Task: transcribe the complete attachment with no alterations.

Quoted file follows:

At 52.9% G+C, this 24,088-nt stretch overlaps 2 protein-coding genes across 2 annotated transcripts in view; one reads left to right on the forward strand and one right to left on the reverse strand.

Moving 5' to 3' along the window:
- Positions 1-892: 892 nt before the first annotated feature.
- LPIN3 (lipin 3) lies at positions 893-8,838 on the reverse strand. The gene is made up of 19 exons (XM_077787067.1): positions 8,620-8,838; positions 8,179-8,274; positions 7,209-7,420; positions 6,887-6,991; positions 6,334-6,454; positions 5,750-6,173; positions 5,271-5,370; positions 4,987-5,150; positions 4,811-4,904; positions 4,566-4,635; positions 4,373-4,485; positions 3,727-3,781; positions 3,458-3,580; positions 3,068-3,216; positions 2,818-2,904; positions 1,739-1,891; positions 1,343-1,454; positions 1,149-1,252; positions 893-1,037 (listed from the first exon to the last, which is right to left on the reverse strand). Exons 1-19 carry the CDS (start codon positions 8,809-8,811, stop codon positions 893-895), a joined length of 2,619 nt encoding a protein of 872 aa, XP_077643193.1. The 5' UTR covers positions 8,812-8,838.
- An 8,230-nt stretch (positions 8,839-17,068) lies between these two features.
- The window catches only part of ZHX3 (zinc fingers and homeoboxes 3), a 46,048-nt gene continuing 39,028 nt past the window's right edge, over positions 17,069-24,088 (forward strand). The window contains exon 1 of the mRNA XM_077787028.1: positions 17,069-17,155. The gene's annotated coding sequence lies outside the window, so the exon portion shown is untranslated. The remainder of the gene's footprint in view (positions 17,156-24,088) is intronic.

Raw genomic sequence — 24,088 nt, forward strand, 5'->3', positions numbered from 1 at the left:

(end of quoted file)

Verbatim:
At 52.9% G+C, this 24,088-nt stretch overlaps 2 protein-coding genes across 2 annotated transcripts in view; one reads left to right on the forward strand and one right to left on the reverse strand.

Moving 5' to 3' along the window:
- Positions 1-892: 892 nt before the first annotated feature.
- LPIN3 (lipin 3) lies at positions 893-8,838 on the reverse strand. The gene is made up of 19 exons (XM_077787067.1): positions 8,620-8,838; positions 8,179-8,274; positions 7,209-7,420; positions 6,887-6,991; positions 6,334-6,454; positions 5,750-6,173; positions 5,271-5,370; positions 4,987-5,150; positions 4,811-4,904; positions 4,566-4,635; positions 4,373-4,485; positions 3,727-3,781; positions 3,458-3,580; positions 3,068-3,216; positions 2,818-2,904; positions 1,739-1,891; positions 1,343-1,454; positions 1,149-1,252; positions 893-1,037 (listed from the first exon to the last, which is right to left on the reverse strand). Exons 1-19 carry the CDS (start codon positions 8,809-8,811, stop codon positions 893-895), a joined length of 2,619 nt encoding a protein of 872 aa, XP_077643193.1. The 5' UTR covers positions 8,812-8,838.
- An 8,230-nt stretch (positions 8,839-17,068) lies between these two features.
- The window catches only part of ZHX3 (zinc fingers and homeoboxes 3), a 46,048-nt gene continuing 39,028 nt past the window's right edge, over positions 17,069-24,088 (forward strand). The window contains exon 1 of the mRNA XM_077787028.1: positions 17,069-17,155. The gene's annotated coding sequence lies outside the window, so the exon portion shown is untranslated. The remainder of the gene's footprint in view (positions 17,156-24,088) is intronic.

Raw genomic sequence — 24,088 nt, forward strand, 5'->3', positions numbered from 1 at the left: